Shark cull – enough to make you weep!

The shark cull going on in Western Australia this week is enough to make you weep.  It’s reminiscent of the badger cull we are having here at the moment – an astonishingly incompetent and pointless exercise which serves only to be seen to be trying to solve a problem which is man made in the first place and won’t make a damned bit of difference anyhow.  The total disregard for the badgers and sharks is arrogant in the extreme and makes my blood boil!   What is wrong with people??? 

Just read this article and you’ll se what a staggeringly inhumane and pointless waste of life this is…

In this photo released by Sea Shepherd, a male tiger shark hangs tied up on a fishing boat off Moses Rock on the Western Australian coast, on Saturday, 22 Feb, 2014

More than 170 sharks have been caught on lines under a controversial cull policy in Western Australia.

Drum lines were set up along seven Western Australian beaches as part of a trial between January and April. Fifty of the biggest sharks were destroyed.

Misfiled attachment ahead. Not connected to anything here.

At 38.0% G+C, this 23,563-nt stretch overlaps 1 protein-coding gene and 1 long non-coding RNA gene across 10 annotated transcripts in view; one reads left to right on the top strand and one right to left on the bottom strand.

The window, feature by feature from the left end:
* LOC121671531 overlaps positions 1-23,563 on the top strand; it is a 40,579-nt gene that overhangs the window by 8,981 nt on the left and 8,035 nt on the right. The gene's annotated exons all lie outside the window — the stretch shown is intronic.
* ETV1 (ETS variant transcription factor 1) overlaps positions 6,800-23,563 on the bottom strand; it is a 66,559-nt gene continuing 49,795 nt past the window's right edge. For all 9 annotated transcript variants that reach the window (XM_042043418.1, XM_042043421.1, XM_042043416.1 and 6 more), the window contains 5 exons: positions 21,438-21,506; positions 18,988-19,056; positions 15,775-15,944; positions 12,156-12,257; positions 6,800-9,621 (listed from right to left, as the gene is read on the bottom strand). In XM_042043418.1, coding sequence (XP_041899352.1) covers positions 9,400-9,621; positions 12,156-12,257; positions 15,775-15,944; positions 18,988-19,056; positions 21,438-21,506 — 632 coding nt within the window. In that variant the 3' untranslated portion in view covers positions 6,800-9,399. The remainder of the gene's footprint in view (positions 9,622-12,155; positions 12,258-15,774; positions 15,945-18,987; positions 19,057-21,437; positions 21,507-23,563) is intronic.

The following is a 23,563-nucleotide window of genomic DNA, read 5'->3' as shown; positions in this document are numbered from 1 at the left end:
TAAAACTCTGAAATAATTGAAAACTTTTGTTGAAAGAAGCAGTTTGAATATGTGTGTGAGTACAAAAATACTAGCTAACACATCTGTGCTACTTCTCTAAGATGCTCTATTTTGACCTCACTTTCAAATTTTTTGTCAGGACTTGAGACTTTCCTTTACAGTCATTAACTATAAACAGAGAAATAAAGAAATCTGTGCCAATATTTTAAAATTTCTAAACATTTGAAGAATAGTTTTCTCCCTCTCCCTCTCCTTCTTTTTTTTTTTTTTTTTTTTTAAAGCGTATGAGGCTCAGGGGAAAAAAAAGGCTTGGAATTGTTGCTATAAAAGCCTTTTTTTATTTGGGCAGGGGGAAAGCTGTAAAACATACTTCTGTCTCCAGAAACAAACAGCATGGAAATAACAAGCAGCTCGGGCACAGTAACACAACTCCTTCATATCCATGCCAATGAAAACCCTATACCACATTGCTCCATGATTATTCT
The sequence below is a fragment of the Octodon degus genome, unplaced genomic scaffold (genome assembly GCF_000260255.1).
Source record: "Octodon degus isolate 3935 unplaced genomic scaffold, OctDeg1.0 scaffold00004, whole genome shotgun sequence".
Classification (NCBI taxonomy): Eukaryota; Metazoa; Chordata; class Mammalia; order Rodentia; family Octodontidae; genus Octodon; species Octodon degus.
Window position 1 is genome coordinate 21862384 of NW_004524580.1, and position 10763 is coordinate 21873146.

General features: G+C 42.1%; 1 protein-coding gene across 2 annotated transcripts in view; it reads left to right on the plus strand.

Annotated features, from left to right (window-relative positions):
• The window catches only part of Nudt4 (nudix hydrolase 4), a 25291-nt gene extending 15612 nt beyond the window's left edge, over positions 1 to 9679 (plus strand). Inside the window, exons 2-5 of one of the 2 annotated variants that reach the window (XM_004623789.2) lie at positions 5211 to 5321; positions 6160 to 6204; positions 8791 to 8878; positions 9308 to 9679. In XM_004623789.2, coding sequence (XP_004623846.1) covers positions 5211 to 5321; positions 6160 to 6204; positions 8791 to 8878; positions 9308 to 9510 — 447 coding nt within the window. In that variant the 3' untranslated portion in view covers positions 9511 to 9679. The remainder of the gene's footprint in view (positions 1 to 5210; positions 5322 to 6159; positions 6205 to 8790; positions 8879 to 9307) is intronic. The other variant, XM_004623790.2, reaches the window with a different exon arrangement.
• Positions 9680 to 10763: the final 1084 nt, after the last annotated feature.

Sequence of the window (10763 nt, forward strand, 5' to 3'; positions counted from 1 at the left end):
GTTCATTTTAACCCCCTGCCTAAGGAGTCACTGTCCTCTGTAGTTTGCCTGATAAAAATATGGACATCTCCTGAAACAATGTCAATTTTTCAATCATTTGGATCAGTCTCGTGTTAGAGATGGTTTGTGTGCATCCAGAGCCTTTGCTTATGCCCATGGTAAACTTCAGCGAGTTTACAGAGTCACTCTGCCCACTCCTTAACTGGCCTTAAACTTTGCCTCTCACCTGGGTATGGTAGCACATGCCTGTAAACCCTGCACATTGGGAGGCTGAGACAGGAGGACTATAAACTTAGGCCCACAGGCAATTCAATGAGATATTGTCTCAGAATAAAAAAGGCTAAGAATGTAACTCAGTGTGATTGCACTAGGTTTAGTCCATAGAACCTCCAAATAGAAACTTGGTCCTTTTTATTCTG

Authorities said the cull was necessary after six people were killed in shark attacks.

No great white sharks, to whom most of the attacks were attributed, were caught.

Australia’s state government said the cull was successfully restoring confidence among beachgoers.

It is seeking to continue the programme for three more years.

“I think the strategy’s gone very well, bearing in mind that it’s a very broad strategy, and that’s basically to protect those people that swim in those popular areas,” Western Australia Fisheries Minister Ken Baston said.

“While of course we will never know if any of the sharks caught would have harmed a person, this government will always place greatest value on human life.”

Protesters argue that a shark cull is not the answer and would only damage the sea’s delicate ecosystem.

“The policy is very unpopular, it has hardly caught any of the sharks it was destined to catch,” said Labor fisheries spokesman Dave Kelly.

“What people want is scientific research to show why the government thinks this policy makes our beaches safer.”

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